Let us propose two realities to you:
- Climate change is real, it is here, and it’s going to get worse, perhaps much worse.
- Practically no one in Washington or Frankfort has the political will to do anything meaningful about it.
If you grant us those realities, then some critical questions obviously follow:
- What local risks should Metro Government, and the city as a whole, be looking at with regard to climate change?
- Are we, in fact, managing for those risks? And if not, why not, and when are we going to start?
These questions are vitally important, yet we hear too few in Louisville talking about them, including elected officials. So, Forward Kentucky is going to try to advance the discussion. Let’s see where it takes us.
One of the key tasks for any organization, including government, is risk management:
… the identification, assessment, and prioritization of risks (defined in ISO 31000 as the effect of uncertainty on objectives) followed by coordinated and economical application of resources to minimize, monitor, and control the probability and/or impact of unfortunate events.
Note that the above Wikipedia definition starts with identifying the risks. Essentially, this means brainstorming around the “what if?” question. Assessment, prioritization, avoidance, and mitigation all come after the ID work.
Here, then, is a starter set of questions for Metro Government, including Metro Council, to get answers to:
- If our average and peak summer temperatures continue to increase, should we institute summer-time white flag days at various government, non-profit, and even corporate locations, such that persons without air conditioning can get out of the heat on those days?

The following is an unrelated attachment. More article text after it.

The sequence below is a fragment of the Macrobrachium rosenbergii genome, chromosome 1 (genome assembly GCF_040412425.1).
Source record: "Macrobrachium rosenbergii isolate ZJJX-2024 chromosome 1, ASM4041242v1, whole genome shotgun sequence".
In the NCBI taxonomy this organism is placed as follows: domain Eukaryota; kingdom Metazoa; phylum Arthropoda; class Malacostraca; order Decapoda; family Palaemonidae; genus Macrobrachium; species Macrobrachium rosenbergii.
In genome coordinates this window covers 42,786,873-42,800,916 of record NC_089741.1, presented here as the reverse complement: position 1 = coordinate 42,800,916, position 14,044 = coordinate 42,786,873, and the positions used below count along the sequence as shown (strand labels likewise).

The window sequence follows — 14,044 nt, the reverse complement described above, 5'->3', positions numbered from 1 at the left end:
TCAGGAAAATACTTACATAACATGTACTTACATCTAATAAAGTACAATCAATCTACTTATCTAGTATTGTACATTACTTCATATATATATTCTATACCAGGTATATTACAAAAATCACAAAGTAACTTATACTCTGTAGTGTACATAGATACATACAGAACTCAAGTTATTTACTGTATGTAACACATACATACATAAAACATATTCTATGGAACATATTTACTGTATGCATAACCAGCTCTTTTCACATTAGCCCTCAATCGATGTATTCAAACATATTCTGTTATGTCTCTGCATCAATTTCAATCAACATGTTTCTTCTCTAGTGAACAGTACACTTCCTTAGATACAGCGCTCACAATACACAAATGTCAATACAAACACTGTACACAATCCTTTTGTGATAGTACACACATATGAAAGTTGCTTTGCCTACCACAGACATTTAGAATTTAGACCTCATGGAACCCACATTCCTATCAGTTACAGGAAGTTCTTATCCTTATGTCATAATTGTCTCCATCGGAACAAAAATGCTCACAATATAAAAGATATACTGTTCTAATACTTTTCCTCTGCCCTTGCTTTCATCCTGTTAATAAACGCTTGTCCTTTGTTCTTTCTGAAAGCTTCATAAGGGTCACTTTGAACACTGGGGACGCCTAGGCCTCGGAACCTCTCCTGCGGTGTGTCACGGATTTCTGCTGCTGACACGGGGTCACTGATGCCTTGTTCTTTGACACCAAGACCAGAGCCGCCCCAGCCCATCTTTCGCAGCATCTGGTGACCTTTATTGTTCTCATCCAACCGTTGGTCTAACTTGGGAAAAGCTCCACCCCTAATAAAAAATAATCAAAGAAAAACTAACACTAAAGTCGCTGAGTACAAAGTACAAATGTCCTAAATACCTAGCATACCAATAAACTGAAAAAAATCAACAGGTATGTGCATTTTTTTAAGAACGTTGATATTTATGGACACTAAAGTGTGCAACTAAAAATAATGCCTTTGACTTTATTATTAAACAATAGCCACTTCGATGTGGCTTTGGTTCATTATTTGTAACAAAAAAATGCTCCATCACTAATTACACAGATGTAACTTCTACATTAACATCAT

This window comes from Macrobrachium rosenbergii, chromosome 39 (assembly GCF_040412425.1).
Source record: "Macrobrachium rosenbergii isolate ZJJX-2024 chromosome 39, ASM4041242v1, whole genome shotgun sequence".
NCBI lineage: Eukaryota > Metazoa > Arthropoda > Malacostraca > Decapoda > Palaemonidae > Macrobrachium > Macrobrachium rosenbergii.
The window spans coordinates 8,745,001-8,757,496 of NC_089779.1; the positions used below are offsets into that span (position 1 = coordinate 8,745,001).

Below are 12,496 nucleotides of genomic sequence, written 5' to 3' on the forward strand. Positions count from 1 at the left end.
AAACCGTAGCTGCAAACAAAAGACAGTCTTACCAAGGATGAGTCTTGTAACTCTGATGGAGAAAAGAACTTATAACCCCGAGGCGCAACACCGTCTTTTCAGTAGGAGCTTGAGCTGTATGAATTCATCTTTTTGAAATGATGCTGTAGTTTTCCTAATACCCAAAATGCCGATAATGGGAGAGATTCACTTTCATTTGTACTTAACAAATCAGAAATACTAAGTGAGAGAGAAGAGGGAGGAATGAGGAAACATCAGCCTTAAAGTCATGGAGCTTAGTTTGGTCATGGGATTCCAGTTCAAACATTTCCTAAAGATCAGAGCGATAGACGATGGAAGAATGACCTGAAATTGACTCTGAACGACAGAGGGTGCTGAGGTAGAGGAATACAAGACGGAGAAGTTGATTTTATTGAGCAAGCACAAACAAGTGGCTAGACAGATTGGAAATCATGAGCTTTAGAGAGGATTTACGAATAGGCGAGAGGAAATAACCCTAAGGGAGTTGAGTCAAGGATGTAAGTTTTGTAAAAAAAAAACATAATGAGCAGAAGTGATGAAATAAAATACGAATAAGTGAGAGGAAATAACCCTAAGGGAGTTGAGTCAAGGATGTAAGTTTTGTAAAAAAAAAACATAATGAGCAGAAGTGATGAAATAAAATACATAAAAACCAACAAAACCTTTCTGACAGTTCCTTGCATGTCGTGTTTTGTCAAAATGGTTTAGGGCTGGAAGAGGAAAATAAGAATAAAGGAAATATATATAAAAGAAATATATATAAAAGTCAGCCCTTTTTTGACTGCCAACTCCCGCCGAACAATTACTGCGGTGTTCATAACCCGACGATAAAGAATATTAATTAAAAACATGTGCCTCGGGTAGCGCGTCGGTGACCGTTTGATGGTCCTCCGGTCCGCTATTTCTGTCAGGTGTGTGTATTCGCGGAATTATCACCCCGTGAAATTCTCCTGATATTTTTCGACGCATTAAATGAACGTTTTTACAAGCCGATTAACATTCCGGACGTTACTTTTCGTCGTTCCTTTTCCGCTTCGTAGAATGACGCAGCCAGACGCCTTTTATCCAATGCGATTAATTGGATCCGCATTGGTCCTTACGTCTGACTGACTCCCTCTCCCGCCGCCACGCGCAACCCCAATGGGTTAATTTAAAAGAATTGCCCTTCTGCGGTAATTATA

- If our summer air-conditioning bills continue to increase for all government buildings, how will that affect our budgets?
- How much more will capital and maintenance projects cost as higher temperatures demand longer breaks and cancelled work days, not unlike the way rain and snow slow productivity, reducing the productivity of crews working outdoors?
- What other industry segments in Greater Louisville are particularly vulnerable to the effects of climate change?
- More specifically, are there any particular companies that are especially vulnerable, and do we as a city need to do anything to help them deal with the changes they will have to deal with? For example, could it become too hot in the summer to work during the day at UPS? If we can’t help all local employers to adapt, how will we decide which ones to assist?
- What impact will climate change have on our school schedules, beyond the obvious impacts on physical education and sports programs?
- What effects could climate change have on our tourism industry?
- Beyond heat-related illnesses, what other health effects could climate change cause? Will mosquito-borne illnesses worsen?
- If we have a long-term drought like California’s, do we have water rationing ordinances in place? Do we have enforcement mechanisms for them, with fines sufficient to discourage scofflaws?
- Speaking of water — what are our agreements with upstream communities on the Ohio? In the case of drought, will Kentucky and neighboring states regulate river withdrawals fairly?
- Where does our food come from? Are there any food sources for this area that could be affected or eliminated by climate change? Which crop pests and diseases will worsen with less winter die-off?
- If residents of surrounding counties are more affected by climate change, and decide to move to the city due to their declining economic situation, could they be absorbed readily?
As you can see, some of these are relatively easy questions to ask and answer, while others will take both more research and more thoughtful planning.
The question is, are we asking and answering these questions and others like them? If we are, where then is the public risk management plan for climate change? If we do not have one, it is past time to build one, and to share it. Mayor Fischer, Metro Council – it’s time to get ready.
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